The primary purpose of the US forces in South Korea is not to repel the North Koreans. It is to serve as a tripwire. Other countries (UK cough, France cough, cough) have made military treaties and when an ally (Poland, cough, Czeckoslavakia, cough, cough) gets invaded, these other allies drag their feet or makes some excuse to avoid a war. As an assurance against such actions, a military unit is often deployed in the ally country, such as South Korea or West Germany after WW II. Any attack on our allies would result in Americans also being attacked and backing out of treaty obligations would be extremely politically untenable domestically. It is also why the eastern European countries want more American presence in their country after Russia annexed Crimea.

  • Henry

    “national defense’ shysters always need new threatening isms to scare the people.

  • Joe Blow

    Given that… matter how much we desire to profess otherwise…..Russia and China are STILL the only true STRATEGIC threats to us, Secretary Vickers assessment is deeply flawed.

    • Don Bacon

      How do Russia and China threaten the US?

      • Joe Blow

        Well, geee, I don’t know. Maybe the fact that each have enough nuclear weapons to lay waste to most (if not all) our major cities. Guess that doesn’t amount to a threat?

        • Don Bacon

          Well, gee, if that’s the extent of the threat, then the solution is time-tested and rather simple, MAD augmented by new technology.

          But did the intel even mention nukes?

  • Matt

    “China comes in at number seven after Al Qaeda and its affiliates”

    China can terminate your country. We keep hearing over and over, because China is not listening, that China needs to be careful or risk of miscalculation could lead to a great-power war. And that risk is number 7. The US could be terminated in the next year or two, and that risk is number 7. Hello, is anybody home?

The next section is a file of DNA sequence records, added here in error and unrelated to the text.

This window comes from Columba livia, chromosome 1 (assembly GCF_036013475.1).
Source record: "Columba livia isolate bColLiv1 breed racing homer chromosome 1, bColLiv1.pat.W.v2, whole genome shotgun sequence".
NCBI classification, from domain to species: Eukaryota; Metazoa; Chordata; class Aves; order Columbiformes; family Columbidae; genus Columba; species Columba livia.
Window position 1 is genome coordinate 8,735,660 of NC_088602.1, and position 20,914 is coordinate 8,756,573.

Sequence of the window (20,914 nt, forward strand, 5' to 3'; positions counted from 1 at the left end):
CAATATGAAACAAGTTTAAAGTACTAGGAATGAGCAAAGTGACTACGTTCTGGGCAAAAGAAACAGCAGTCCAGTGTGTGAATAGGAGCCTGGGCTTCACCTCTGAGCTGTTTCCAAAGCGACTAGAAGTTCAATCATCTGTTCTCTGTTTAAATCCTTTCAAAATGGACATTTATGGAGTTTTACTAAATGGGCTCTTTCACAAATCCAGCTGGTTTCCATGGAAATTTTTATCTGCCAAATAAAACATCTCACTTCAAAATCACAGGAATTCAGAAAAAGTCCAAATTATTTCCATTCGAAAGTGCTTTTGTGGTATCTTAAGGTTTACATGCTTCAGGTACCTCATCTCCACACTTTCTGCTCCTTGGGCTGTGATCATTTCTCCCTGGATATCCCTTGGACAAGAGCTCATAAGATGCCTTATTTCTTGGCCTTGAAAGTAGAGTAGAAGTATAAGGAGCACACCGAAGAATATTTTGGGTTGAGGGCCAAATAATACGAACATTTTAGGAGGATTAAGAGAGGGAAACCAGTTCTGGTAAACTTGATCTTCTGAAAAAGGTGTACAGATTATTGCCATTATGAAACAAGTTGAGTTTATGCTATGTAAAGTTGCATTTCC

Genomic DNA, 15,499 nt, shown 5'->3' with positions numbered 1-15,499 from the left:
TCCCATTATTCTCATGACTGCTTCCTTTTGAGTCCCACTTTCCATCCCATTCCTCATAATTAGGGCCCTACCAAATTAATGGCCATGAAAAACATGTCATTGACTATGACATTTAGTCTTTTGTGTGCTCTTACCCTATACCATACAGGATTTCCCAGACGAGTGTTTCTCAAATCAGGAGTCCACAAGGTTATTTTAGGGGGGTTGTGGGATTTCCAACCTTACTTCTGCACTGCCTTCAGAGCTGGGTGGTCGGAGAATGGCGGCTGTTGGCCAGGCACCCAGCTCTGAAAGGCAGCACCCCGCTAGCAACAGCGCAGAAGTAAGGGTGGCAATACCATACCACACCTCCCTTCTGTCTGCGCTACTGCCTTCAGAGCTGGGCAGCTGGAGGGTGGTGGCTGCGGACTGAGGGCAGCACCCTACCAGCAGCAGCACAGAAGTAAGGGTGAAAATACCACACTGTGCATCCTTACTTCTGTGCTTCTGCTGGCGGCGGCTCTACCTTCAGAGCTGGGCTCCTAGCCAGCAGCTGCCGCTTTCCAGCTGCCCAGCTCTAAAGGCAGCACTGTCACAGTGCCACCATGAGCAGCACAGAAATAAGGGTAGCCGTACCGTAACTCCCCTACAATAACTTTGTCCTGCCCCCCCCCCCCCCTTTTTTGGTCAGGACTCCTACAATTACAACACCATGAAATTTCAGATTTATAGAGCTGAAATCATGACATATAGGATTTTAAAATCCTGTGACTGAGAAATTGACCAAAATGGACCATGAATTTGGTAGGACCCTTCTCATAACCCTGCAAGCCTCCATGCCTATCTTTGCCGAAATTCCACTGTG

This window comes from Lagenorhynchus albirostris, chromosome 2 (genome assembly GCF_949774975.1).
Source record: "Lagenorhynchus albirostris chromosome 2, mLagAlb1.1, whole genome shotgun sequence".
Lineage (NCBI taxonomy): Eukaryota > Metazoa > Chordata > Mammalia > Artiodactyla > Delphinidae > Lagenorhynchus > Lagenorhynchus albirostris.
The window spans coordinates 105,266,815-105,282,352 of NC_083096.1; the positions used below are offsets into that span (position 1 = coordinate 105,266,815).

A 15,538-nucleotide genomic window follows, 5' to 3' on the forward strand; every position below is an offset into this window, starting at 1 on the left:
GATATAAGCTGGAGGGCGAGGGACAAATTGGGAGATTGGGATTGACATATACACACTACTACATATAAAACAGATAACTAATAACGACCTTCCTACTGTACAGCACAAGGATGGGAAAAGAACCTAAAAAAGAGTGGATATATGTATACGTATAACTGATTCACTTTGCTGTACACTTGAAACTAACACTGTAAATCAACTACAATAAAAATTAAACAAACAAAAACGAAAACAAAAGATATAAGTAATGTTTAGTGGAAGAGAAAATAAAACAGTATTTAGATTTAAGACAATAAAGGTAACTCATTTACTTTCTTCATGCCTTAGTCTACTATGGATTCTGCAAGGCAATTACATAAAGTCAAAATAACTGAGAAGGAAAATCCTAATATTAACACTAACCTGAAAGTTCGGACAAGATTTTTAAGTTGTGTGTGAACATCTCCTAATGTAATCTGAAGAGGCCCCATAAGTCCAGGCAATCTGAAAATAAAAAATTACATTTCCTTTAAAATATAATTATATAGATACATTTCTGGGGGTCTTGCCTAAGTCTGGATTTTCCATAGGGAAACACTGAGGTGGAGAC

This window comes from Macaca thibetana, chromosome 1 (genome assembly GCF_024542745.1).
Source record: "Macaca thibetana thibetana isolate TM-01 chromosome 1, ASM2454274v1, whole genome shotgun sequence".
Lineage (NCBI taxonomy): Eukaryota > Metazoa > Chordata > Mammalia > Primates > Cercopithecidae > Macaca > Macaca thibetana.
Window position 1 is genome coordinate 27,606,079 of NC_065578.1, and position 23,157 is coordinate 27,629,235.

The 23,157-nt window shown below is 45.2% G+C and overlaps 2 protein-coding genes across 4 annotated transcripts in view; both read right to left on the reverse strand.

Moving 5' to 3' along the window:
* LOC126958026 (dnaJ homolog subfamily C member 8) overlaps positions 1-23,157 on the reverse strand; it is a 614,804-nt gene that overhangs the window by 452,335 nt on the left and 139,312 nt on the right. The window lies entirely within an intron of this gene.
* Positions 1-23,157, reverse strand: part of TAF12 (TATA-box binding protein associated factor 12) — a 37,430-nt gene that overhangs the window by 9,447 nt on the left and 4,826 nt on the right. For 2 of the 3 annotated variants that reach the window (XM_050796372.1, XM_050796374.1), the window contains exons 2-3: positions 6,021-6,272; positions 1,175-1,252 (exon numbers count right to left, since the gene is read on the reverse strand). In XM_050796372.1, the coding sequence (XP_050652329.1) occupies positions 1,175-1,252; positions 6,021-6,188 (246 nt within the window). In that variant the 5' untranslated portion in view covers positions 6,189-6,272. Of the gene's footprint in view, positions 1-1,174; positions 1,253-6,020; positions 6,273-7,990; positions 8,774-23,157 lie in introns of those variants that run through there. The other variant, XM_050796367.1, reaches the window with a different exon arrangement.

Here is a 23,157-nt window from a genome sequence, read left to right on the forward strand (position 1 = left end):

Russia can terminate your country even better than China. It appears to be forming an alliance with China. Denials aside, it appears that this alliance includes a military component. Russia just sent shock waves throughout the world with the invasion of Crimea. This despite warnings of miscalculation that could lead to WWIII. And this risk is number 3.

    This all boggles the mind given the historical comparisons to pre-WWI and even pre-WWII.

    It appears to me that the national security leaders in this country went to the same school as economists. On the eve of the biggest crash since the Great Depression, economists were utterly clueless about we faced. Now we can see the same thing in national security.

    • Don Bacon

      How can Russia and China terminate the U.S. militarily?
      It’s impossible, so no wonder your mind is boggled.
      Now financially, the U.S. is suffering relative to China because China has a smarter foreign policy strategy, for one thing. And currently Russia is besting the US/NATO in Europe by a smarter strategy as well.

      • Matt

        So you think when the dust clears the US military will still be around?

        Apparently, you aren’t all that worried that China is continually ignoring calls to be careful so there isn’t an accident or miscalculation. And Russia decided to borrow the playbook from China.

        What are you going to do when there is an accident or miscalculation, and the damn thing blows up into a great-power war?